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Oil Street 1998 and Non-profit Art Spaces Now
at 11:07am on 17th February 2015


1. Birds-eye view of former Government Supplies Depot at Oil Street, North Point, late 1990s (now demolished). Photograph courtesy of Almond Chu.

2. Para Site (formerly Para/Site Art Space), after closure 2014 just before relocating to North Point in 2015. Note the original Para Site location in Sheung Wan is building on right with red awning (each building was exactly the same size and similar layout).

3. Cattle Depot, Tokwawan, Kowloon - central courtyard looking towards present Videotage space.  Main gallery space on right, formerly the home of Artists' Commune, 2014. 

4. Interior view of main gallery at Cattle Depot during Lee Kit's exhibition (based on his Venice Biennale presentation), 2014.

5. Exterior of Kwok Mang-ho's (Frog King) studio, Cattle Depot, Kowloon, 2014.

(all other photographs: John Batten)


Para Site, the high profile non-profit art space, founded in 1996, has moved from Sheung Wan and soon opens a larger exhibition space in North Point. This reminded me that Hong Kong’s current art scene and most of its non-profit art spaces have their origins from the late 1990s – and, it should not be forgotten, as a consequence of government policies from that period. People talk about Hong Kong’s current vibrant art scene. Sure, the art market, certainly auction houses, has a buzz, but it does not compare to the artistic excitement of the late 1990s.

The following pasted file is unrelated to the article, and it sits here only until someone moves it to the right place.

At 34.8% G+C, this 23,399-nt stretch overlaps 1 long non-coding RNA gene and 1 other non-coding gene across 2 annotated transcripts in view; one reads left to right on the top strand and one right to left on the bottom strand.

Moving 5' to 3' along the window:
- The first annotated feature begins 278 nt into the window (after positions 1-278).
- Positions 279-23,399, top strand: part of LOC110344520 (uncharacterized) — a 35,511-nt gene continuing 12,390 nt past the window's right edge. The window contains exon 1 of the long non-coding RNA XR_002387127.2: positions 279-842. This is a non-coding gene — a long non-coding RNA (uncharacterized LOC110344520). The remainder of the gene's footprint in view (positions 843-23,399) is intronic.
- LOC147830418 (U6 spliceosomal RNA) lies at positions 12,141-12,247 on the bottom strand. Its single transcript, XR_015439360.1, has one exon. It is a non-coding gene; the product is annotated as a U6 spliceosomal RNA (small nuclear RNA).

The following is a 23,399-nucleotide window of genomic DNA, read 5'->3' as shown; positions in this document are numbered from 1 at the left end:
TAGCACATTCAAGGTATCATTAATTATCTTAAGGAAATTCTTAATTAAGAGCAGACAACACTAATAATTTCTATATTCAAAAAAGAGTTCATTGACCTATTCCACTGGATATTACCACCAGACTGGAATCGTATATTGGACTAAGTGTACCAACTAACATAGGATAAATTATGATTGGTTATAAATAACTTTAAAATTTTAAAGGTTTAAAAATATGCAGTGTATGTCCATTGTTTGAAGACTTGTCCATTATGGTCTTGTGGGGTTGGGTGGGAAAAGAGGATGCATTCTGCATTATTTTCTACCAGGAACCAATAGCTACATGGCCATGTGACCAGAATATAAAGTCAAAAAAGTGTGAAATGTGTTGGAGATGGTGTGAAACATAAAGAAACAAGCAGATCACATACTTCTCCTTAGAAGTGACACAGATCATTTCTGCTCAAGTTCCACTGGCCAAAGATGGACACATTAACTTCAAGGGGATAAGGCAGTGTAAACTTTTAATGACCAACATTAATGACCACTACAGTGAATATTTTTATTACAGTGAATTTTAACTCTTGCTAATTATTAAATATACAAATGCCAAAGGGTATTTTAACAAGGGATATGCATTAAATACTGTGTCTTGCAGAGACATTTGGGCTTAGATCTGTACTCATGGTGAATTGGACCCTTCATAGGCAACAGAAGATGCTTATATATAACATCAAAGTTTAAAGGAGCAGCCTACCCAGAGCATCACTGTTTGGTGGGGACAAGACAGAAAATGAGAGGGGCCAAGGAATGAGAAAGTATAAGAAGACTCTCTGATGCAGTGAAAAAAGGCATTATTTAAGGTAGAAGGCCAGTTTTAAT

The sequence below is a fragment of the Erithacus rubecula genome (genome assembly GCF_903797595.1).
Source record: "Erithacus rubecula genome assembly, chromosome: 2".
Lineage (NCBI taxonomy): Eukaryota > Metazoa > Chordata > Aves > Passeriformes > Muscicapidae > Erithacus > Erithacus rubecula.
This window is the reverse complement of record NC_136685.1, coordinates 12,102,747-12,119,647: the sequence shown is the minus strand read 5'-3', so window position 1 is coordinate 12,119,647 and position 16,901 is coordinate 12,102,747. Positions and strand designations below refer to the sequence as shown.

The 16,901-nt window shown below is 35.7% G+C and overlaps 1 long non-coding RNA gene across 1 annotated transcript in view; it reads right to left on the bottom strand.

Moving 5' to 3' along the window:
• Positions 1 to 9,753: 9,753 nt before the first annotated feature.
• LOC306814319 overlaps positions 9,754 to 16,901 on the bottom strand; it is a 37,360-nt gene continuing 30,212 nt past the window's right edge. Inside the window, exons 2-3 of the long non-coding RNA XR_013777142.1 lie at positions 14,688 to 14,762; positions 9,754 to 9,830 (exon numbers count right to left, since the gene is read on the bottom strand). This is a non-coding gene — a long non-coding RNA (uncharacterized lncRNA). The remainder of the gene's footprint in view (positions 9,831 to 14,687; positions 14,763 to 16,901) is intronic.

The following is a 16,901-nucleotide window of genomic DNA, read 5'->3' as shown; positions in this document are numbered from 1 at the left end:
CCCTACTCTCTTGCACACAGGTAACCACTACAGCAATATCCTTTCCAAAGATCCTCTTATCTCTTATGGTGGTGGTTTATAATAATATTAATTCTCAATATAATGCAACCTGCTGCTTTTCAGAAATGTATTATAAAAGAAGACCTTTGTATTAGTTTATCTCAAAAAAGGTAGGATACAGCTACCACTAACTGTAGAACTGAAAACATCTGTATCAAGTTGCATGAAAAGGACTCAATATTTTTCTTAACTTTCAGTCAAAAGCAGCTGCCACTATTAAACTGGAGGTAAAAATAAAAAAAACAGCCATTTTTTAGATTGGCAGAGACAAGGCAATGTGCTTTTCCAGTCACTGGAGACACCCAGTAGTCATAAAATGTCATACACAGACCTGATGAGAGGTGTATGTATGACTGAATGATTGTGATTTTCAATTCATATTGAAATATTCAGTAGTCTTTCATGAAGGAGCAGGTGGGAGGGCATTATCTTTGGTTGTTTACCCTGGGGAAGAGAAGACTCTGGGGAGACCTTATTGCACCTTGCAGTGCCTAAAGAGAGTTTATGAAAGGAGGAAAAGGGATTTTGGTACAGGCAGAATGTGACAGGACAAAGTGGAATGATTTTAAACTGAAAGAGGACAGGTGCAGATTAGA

Para Site was originally founded by a group of like-minded, determined and organised artists that applied for some of the first arts funding available from the then newly established Hong Kong Arts Development Council (HKADC) in the mid-1990s. The funding was meager, however on a shoestring budget and proudly proclaiming itself as an “artists’ run space”, Para Site was able to have its rent, exhibition installation and administrative staffing costs publicly funded.

At around the same time, the former Government Supplies Depot warehouses in Oil Street, North Point were advertised with very affordable rent on short-term leases. Word quickly spread around Hong Kong’s arts community that these Oil Street spaces were ideal for studio and gallery accommodation. Over a frantic few weeks, established arts groups Zuni Icosahedron and Videotage and new groups Artist Commune and 1aspace took space and started organising their own art exhibitions. Throughout the many Oil Street buildings, other artists - including Almond Chu, Kwok Mang-ho and Kacey Wong – also rented spaces, as did other businesses: architecture, photographic and artisan studios. Oil Street was Hong Kong’s first arts community. It was vibrant, organic and successful. All of these groups and some artists received HKADC grants – but the crux of its success was space: cheap rent and a flexible use policy e.g. not restricted to only ‘clean’ uses; artists could paint and make their spaces dirty.